Supreme Court to hear PIL against Facebook arrest law today
The Supreme Court on Friday will take up a public interest litigation (PIL) against a controversial law that was used to arrest two young women recently in Maharashtra for their posts on Facebook.
The apex court will examine the constitutional validity of the Section 66 (A) of the Information Technology Act.
The Supreme Court bench, headed by Chief Justice Altamas Kabir, directed the hearing of the PIL filed by Delhi law student Shreya Singhal.
Singhal has described Section 66 (A) of the Information Technology Act as unconstitutional in her PIL.
"I feel it is a violation of free speech, it hasn't been updated, and people are using it wrongly," Singhal told NDTV.
In the PIL, the Delhi student has contended: "The phraseology of Section 66 (A) of the IT Act, 2000 is so wide and vague and incapable of being judged on objective standards, that it is susceptible to wanton abuse and hence falls foul of Article 14, 19 (1)(a) and Article 21 of the Constitution."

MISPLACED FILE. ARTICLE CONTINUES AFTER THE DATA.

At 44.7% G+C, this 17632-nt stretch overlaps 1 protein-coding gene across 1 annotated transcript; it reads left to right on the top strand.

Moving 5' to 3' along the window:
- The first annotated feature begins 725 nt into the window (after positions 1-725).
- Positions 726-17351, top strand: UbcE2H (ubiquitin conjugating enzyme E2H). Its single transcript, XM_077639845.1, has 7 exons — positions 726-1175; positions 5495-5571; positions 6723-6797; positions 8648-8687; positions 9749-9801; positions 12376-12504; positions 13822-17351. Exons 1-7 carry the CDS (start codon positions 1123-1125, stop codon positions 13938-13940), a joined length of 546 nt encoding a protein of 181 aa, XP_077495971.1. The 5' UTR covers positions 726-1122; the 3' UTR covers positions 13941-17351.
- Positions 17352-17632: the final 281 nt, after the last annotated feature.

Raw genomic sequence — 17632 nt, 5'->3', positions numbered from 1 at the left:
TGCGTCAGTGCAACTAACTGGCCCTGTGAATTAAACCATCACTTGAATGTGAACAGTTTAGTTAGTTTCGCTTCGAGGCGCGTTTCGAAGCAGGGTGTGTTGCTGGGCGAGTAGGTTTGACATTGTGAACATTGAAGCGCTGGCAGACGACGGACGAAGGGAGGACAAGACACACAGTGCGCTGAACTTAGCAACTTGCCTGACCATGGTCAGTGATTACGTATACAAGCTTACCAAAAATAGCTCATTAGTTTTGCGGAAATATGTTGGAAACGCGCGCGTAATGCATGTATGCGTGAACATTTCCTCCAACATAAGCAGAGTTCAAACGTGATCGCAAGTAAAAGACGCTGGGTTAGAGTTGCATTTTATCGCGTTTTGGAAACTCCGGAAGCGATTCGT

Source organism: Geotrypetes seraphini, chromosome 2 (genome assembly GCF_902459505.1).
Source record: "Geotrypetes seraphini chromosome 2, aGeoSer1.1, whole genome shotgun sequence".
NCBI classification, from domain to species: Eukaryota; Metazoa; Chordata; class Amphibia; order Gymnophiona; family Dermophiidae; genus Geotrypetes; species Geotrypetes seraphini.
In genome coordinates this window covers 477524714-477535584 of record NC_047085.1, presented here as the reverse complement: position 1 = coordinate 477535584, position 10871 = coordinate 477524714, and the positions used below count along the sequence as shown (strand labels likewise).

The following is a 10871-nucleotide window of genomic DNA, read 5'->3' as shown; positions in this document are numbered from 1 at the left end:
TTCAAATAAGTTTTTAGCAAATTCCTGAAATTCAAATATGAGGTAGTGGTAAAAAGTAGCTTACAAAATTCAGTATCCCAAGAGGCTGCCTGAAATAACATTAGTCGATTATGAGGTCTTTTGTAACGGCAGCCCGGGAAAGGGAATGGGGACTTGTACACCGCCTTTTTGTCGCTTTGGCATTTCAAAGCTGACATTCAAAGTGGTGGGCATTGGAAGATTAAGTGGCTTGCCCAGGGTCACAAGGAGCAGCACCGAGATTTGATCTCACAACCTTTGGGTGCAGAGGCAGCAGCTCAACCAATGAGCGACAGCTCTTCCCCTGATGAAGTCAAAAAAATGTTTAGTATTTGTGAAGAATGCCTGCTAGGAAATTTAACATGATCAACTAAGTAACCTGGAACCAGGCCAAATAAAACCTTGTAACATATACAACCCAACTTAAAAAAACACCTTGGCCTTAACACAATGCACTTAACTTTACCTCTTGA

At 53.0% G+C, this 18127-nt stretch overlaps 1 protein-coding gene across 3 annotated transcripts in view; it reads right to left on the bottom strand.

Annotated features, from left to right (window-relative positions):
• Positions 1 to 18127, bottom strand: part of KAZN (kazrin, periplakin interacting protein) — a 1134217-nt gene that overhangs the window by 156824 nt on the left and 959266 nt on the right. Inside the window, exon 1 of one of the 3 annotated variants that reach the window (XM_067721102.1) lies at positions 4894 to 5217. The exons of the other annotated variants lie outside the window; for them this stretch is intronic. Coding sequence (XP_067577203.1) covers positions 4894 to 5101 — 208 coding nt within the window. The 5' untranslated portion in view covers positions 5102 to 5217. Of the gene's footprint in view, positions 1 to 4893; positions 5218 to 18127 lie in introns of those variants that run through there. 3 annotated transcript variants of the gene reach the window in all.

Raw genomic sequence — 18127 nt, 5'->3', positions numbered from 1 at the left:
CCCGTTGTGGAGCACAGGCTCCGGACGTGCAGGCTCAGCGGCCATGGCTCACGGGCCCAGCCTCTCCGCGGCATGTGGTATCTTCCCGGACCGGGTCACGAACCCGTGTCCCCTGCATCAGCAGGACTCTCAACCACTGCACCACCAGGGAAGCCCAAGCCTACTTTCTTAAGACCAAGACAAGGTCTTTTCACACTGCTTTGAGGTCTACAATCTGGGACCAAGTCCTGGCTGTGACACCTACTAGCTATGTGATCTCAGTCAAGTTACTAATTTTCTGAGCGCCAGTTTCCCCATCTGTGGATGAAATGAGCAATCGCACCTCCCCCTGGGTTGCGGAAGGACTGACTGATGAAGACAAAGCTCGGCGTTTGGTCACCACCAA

"Unless there is judicial sanction as a prerequisite to the setting into motion the criminal law with respect to freedom of speech and expression, the law as it stands is highly susceptible to abuse and for muzzling free speech in the country," she said.
Making a reference to the recent arrest of two girls for a Facebook post on Shiv Sena founder Bal Thackeray's funeral, Chief Justice of India Altamas Kabir told media: "The way the little children were arrested, it outraged the sentiments of the country. The way these things had been taking place needs some consideration so that in future it does not take place."
"We were wondering why no one has approached the Supreme Court (over this) and even thought of taking up the issue suo moto," Kabir said.
Singhal in her PIL has drawn the attention of the apex court to certain incidents where Section 66 (A) of the Information Technology Act was misused.
Section 66 (A) of the IT Act, which was framed in 2008, provides for action against people for posting 'offensive' and 'annoying' comments through a computer or other electronic mediums.